So maybe it's time to reconsider whether two words in a statement recited by only a fraction of Americans will really destroy the fabric of our society. The things that do destroy us are poverty, greed, inequality and above all, indifference. We all know that we'd rather be shopping the sale at Best Buy this weekend, anyway. And please, if someone refuses to recite the pledge, it doesn't make them any less of a patriot. As far as I'm concerned, the best way to show patriotism and love of country is still by voting.

* While it is no longer compulsory by law, I would argue that peer pressure, social stigmas and the generally accepted authority of teachers and parents over children makes it compulsory in effect.

Monday, August 27, 2007

On Giving Self, Not Stuff

I have issues with gift-giving.

Don't get me wrong. Few things make me happier than giving someone that perfect thing. Whatever thing it is that brings them pure, childlike joy. If I can make it a surprise, that's even better. But compulsory gift-giving for birthdays and holidays often leaves me feeling frustrated, drained and just, well...wrong.

As a society, we've wriggled our way into a mindset of always needing to give a gift, and the more expensive the better. I'm not sure if we've been worked over by clever marketers, or if we've done this to ourselves in the spirit of greed and one-upmanship, but just try not giving someone a gift on their birthday (or worse, Christmas). You won't feel right about it, and everyone else will make extra sure that you don't. So we waste countless hours and even more dollars shopping for something perfect and wondering if they'll like it, only to load people down with stuff that they don't need or probably even want. And they, in turn, do it to us. This has been plaguing me for some time - I had to stop the madness.

I was out of town for my sister's birthday. When I returned, we decided to spend a Saturday together, doing whatever she wanted to do. We planned a full day - the zoo, the aquarium, lunch in between, and whatever else we saw fit to work in. It was insanely hot. We trapsed around town all day, mostly outside, sweating ourselves down to human-shaped piles of salt. I didn't buy her a gift. Instead I gave her a full day of my life plus photos, and an experience we'll be talking about for a long time. I was concerned at first that it wouldn't be "enough of a gift". It turned out to be more than enough. We had a terrific time. She was happy, I was happy and we set a new precedent; we deemed the gift of togetherness to be not only acceptable, but even preferable to material items.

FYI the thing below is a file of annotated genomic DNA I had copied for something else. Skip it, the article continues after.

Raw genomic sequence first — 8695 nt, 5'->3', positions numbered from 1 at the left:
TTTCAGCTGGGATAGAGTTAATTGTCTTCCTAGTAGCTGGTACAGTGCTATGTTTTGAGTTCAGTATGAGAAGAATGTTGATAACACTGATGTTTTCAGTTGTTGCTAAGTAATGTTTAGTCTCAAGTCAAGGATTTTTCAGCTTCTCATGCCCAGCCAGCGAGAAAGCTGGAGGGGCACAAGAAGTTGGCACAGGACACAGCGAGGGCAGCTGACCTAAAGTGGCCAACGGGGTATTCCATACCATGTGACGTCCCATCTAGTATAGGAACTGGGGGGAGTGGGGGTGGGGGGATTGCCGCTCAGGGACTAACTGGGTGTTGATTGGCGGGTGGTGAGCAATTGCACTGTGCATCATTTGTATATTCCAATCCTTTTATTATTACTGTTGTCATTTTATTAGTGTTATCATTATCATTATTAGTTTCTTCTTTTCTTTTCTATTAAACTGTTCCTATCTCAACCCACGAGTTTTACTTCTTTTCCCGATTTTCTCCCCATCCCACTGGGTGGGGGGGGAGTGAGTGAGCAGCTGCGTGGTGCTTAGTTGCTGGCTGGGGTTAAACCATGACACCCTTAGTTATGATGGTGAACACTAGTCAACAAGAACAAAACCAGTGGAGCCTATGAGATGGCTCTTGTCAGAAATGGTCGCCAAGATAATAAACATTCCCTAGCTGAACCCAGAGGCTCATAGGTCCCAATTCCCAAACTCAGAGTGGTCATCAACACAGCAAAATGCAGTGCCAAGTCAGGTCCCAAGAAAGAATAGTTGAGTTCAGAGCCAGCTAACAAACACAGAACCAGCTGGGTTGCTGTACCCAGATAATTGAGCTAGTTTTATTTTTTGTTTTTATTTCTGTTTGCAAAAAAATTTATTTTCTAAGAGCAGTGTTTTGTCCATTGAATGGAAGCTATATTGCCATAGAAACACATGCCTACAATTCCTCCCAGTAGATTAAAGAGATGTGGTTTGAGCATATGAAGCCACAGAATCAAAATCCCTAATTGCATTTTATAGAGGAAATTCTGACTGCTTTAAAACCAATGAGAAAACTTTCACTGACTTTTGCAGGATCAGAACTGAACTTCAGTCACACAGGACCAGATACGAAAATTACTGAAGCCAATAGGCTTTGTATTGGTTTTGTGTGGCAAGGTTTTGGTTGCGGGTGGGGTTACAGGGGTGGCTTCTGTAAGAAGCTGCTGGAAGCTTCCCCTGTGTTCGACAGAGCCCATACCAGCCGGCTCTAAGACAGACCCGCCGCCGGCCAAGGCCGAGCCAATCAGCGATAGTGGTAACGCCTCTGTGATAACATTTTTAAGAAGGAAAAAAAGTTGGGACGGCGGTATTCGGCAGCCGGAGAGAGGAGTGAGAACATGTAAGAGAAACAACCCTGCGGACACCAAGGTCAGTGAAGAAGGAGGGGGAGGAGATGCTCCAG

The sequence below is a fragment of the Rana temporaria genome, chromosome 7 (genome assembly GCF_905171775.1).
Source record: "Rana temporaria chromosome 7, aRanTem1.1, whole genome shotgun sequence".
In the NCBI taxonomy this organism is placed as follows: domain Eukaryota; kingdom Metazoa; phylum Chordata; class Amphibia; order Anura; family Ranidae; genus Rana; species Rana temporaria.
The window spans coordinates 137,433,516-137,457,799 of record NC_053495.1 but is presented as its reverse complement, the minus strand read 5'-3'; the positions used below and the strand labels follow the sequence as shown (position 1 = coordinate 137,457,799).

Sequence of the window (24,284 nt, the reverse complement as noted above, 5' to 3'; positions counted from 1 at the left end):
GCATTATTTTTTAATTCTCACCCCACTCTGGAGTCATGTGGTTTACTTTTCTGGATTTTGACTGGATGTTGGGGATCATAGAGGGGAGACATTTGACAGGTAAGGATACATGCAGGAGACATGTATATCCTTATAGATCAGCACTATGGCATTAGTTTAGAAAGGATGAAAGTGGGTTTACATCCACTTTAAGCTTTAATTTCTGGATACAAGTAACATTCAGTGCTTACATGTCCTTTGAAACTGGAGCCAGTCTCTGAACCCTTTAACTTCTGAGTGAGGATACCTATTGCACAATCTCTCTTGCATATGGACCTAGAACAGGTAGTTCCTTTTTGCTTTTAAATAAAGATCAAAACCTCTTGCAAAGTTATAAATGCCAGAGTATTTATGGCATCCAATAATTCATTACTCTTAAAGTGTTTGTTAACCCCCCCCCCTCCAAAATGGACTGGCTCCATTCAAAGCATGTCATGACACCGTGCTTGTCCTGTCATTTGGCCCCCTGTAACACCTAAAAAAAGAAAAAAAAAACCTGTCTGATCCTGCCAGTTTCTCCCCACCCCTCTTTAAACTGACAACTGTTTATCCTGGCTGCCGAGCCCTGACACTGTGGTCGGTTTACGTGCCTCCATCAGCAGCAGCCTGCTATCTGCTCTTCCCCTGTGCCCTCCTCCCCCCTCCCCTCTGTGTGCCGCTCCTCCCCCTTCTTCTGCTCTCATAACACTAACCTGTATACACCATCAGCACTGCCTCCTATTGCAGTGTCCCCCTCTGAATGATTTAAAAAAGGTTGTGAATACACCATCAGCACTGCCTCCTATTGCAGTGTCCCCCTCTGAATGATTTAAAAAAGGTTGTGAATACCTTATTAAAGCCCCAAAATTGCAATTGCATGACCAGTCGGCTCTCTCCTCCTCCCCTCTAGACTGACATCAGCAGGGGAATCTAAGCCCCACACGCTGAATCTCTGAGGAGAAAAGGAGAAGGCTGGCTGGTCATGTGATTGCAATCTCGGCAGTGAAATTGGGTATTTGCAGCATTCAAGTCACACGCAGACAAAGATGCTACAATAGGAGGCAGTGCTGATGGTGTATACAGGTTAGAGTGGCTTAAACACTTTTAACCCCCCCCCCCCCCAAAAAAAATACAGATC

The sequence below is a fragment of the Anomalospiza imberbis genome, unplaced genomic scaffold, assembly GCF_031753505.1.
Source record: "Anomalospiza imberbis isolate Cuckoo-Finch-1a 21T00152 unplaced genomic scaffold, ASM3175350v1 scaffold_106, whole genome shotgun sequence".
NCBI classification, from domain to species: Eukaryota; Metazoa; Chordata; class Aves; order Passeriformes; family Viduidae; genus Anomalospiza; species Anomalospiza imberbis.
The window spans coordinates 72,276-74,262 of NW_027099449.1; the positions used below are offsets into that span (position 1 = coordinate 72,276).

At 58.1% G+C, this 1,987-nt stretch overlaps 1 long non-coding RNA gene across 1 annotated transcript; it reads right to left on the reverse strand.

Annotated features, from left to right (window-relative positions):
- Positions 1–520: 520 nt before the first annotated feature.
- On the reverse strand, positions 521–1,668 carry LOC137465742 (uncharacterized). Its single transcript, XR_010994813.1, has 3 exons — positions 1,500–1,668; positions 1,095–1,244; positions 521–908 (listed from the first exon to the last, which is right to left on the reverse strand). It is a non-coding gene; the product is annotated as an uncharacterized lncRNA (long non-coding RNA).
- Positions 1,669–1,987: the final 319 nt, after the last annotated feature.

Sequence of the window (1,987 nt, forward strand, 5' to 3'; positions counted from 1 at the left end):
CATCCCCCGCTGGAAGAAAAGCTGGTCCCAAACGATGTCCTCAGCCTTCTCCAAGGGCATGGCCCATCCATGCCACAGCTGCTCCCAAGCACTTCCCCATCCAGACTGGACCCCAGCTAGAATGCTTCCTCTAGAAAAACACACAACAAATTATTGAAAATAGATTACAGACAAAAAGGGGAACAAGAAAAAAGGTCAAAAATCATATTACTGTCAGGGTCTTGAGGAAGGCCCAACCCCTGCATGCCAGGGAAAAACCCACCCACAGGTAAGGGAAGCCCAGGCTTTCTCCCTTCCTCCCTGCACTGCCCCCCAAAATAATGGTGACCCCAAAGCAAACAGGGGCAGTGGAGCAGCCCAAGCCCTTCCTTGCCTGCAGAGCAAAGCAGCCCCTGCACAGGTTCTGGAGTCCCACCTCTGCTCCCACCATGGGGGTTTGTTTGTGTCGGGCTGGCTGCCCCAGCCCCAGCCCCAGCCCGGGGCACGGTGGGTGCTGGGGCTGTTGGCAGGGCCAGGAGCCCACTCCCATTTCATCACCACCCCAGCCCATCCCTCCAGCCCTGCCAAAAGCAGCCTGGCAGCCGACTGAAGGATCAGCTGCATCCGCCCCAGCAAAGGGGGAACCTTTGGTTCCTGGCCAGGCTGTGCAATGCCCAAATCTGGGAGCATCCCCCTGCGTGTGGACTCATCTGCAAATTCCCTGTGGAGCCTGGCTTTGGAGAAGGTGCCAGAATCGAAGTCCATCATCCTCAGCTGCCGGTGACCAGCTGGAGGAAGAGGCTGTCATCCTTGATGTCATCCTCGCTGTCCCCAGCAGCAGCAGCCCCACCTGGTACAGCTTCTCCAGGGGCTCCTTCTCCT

I'm not suggesting that we stop giving material gifts altogether. It is, after all, a tradition - a mainstay of American culture. I'm simply suggesting that sometimes, the perfect thing might be you.

Friday, August 24, 2007

How Much Is Enough?


I'm a 35-year-old accountant living in Texas. Like any human being, I strive to reconcile myself and my experience to the larger world. I find modern life to be at once complex and oversimplified. I want to know where my place is in the context of our society. I want to be the best person I can be. I want to live the life I want to live. I want to hold fast to my beliefs.

A bit about me:
  • I'm an environmentalist living in a car-loving, business-driven city. I'm more hardcore than most, but a lot less hardcore than some.
  • I'm a non-religious person living in a very Christian state.
  • I'm a liberal person living in a very conservative state.
  • I have no interest in wealth or status, in a city where wealth and status rule.
  • I want to be self-sufficient in a world of convenience.

I live in a small house on a moderate income. I have reliable (but modest) transportation, food, utilities, a bit of extra spending money and the love of my family. I have good friends and a job that I enjoy. As far as I'm concerned, this is all I need and want. I don't want a designer handbag. I don't want to be on TV. I don't want a five-bedroom house. I don't want a diamond anniversary bracelet. I don't want to look younger. What I have is enough.

In upcoming posts, I plan to explore the concept of "having enough" as it relates to all sorts of issues, since it seems to be the foundation for all of my mental wrangling. First though, I'd like to know - what does "enough" mean to you?

One final word - this is a friendly site. Bashing is unproductive and won't be tolerated.